"It [the State] has taken on a vast mass of new duties and responsibilities; it has spread out its powers until they penetrate to every act of the citizen, however secret; it has begun to throw around its operations the high dignity and impeccability of a State religion; its agents become a separate and superior caste, with authority to bind and loose, and their thumbs in every pot. But it still remains, as it was in the beginning, the common enemy of all well-disposed, industrious and decent men." ~ H.L. Mencken
Minerva, Chapter 11
'Gentlemen, this is Ryan Miller from the CIA; he's also the leading expert on Minerva law at RAND .' General Riggs stepped back as Miller walked to the front of the room, located in the bowels of the Pentagon. 'Ryan, I think you know everyone here. That's Bill Norton from the NSA, filling in for Mark.'
'Good morning,' Miller said softly, looking at the men seated around the table. At RAND he had certainly lectured in front of more distinguished groups, but in terms of sheer power, this briefing was a first for him.
'As many of you already know,' Miller said as he clicked to his first slide, an aerial photograph of troops drilling, 'the situation in Lotos is heating up. We estimate that General Lugar is massing up to 15,000 troops to reclaim the neighboring island, 'Minerva,' which is how the residents refer to it.'
Miller clicked to the next slide, showing six tanks lined up in single file.
'The country of Lotos is very poor. Lugar really only has about two dozen working tanks, a knock-off Soviet design. We know he's loaded up ships with extensive artillery; he's definitely planning for a siege.'
'Mr. Miller,' Sandy Krupman from the Joint Chiefs said. 'What exactly is our concern? Nationalization?' Krupman knew that several American firms were heavily invested in the tiny manufacturing island.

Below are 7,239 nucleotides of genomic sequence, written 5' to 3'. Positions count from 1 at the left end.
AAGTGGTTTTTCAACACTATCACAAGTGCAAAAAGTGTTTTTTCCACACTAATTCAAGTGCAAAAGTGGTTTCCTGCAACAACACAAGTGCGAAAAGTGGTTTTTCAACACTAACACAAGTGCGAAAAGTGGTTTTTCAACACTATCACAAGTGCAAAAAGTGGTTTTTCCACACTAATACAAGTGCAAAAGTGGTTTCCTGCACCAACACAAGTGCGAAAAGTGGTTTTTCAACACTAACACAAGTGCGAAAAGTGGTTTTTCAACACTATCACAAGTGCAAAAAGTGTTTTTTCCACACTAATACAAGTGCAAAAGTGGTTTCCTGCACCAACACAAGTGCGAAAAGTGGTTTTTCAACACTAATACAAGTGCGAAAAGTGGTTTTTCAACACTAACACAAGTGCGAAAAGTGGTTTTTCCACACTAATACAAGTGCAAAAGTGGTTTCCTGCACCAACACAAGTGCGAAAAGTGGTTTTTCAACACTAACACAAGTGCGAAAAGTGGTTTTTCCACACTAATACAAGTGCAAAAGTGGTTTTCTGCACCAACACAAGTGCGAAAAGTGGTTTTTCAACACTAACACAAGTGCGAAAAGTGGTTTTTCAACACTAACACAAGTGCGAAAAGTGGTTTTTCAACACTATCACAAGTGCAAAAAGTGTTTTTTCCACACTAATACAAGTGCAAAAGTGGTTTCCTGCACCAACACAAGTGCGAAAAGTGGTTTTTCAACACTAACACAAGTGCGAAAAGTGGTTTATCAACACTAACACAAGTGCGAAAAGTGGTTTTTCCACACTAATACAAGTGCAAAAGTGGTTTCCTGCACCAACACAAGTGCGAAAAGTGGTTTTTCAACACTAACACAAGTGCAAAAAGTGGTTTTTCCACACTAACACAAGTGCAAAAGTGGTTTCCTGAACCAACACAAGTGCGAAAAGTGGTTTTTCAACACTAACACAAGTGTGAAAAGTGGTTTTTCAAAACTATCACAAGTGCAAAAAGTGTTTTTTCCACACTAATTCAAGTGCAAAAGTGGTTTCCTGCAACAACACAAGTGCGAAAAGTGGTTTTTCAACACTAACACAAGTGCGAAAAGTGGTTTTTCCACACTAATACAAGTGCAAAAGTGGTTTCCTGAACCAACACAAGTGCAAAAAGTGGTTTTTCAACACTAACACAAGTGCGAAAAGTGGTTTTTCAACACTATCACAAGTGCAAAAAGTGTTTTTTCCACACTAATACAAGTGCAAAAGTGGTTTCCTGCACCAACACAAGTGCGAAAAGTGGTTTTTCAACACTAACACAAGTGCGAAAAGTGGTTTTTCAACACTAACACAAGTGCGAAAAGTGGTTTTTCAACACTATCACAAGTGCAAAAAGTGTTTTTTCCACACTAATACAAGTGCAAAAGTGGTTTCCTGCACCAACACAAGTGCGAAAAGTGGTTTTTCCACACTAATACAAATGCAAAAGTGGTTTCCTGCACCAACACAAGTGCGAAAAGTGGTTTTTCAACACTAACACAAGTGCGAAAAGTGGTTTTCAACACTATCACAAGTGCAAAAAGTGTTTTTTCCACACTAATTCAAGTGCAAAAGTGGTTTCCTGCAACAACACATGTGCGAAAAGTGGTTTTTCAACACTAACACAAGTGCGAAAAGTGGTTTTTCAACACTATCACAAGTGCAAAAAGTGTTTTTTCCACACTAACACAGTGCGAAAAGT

'No,' Miller said immediately, forgetting his audience. 'What we have on our hands is not concern, but an opportunity.' Miller was pleased to see Krupman's eyebrow shoot up.
'The conventional understanding,' Miller explained, 'is that the Minervan population has no government and therefore no army, and in a sense, this is true. However, for the past six months a wealthy American businessman, Steven Peckard, has been quietly recruiting hundreds of sharpshooters from around the globe.'
Miller clicked to the next slide, of a magazine featuring various items of body armor: flak jackets, helmets, bulletproof boots.
'The odd thing to remember about the island of Minerva is that its police force consists almost entirely of unarmed women,' Miller said with a chuckle. This had been by far his most interesting assignment. 'Naturally, there's a booming market in protective combat equipment. Our operatives in these plants inform us that orders have more than tripled over the last four months.
'We also know'actually, a college professor from the island announced it on television'that Peckard has engineered some sort of real estate deal, so that he stands to make billions of dollars if Lugar's invasion can be repelled.' Miller paused. 'I think Peckard is quietly building an army of snipers, and I think we could have a very bloody war on our hands very soon.'